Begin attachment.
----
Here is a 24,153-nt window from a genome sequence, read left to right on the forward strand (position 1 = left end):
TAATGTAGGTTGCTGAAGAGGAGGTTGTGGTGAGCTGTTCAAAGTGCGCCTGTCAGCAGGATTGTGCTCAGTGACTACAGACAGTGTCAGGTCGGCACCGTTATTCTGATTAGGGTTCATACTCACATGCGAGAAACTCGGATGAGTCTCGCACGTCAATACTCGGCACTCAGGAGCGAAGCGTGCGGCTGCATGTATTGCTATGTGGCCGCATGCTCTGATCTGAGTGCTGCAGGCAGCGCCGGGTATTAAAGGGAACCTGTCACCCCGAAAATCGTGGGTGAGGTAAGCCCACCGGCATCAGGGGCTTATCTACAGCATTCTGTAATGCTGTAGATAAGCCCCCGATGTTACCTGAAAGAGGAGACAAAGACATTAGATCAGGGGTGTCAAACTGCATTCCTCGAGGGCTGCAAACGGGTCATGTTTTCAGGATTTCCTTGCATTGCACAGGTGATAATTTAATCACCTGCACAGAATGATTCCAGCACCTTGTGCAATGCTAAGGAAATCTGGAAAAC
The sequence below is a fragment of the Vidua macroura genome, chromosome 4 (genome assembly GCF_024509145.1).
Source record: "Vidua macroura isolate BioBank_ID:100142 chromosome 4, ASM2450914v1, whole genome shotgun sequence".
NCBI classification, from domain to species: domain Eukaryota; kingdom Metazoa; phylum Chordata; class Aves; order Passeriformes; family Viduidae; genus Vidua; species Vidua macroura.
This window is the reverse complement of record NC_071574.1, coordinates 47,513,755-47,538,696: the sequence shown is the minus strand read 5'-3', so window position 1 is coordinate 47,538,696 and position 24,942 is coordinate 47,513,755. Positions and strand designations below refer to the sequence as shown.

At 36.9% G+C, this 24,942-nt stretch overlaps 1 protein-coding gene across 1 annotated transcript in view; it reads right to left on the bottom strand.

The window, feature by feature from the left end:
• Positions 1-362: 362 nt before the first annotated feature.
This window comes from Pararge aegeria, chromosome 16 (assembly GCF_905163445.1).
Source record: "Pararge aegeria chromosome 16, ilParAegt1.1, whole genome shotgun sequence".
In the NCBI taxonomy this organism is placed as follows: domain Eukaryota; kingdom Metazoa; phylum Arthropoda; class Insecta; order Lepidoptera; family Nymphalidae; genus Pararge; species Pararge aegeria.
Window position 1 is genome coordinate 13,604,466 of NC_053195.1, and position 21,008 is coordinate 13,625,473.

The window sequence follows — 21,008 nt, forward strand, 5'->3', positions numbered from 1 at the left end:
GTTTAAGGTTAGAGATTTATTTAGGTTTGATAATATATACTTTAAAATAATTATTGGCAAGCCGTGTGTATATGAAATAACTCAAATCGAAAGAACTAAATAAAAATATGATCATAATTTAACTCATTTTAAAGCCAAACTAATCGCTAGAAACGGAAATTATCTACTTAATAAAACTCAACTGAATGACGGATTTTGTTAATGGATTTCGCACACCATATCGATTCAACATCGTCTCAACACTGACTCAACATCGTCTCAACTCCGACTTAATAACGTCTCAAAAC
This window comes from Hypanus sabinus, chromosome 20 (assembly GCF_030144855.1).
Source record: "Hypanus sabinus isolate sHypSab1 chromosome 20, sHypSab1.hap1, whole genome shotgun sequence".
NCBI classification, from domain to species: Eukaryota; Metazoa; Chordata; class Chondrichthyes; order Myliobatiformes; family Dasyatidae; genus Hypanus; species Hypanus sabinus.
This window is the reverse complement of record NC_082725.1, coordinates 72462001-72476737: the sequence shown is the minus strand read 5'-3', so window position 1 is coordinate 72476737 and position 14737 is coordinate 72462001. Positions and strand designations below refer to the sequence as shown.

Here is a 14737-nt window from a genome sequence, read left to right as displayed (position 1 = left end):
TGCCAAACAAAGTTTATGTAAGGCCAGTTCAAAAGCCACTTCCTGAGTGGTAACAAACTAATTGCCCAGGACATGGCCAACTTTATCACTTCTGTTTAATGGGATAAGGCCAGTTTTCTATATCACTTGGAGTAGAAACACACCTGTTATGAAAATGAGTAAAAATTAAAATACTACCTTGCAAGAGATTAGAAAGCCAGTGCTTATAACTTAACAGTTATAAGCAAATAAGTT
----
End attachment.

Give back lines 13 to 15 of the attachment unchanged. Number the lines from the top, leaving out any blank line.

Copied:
Window position 1 is genome coordinate 13,604,466 of NC_053195.1, and position 21,008 is coordinate 13,625,473.

The window sequence follows — 21,008 nt, forward strand, 5'->3', positions numbered from 1 at the left end:
GTTTAAGGTTAGAGATTTATTTAGGTTTGATAATATATACTTTAAAATAATTATTGGCAAGCCGTGTGTATATGAAATAACTCAAATCGAAAGAACTAAATAAAAATATGATCATAATTTAACTCATTTTAAAGCCAAACTAATCGCTAGAAACGGAAATTATCTACTTAATAAAACTCAACTGAATGACGGATTTTGTTAATGGATTTCGCACACCATATCGATTCAACATCGTCTCAACACTGACTCAACATCGTCTCAACTCCGACTTAATAACGTCTCAAAAC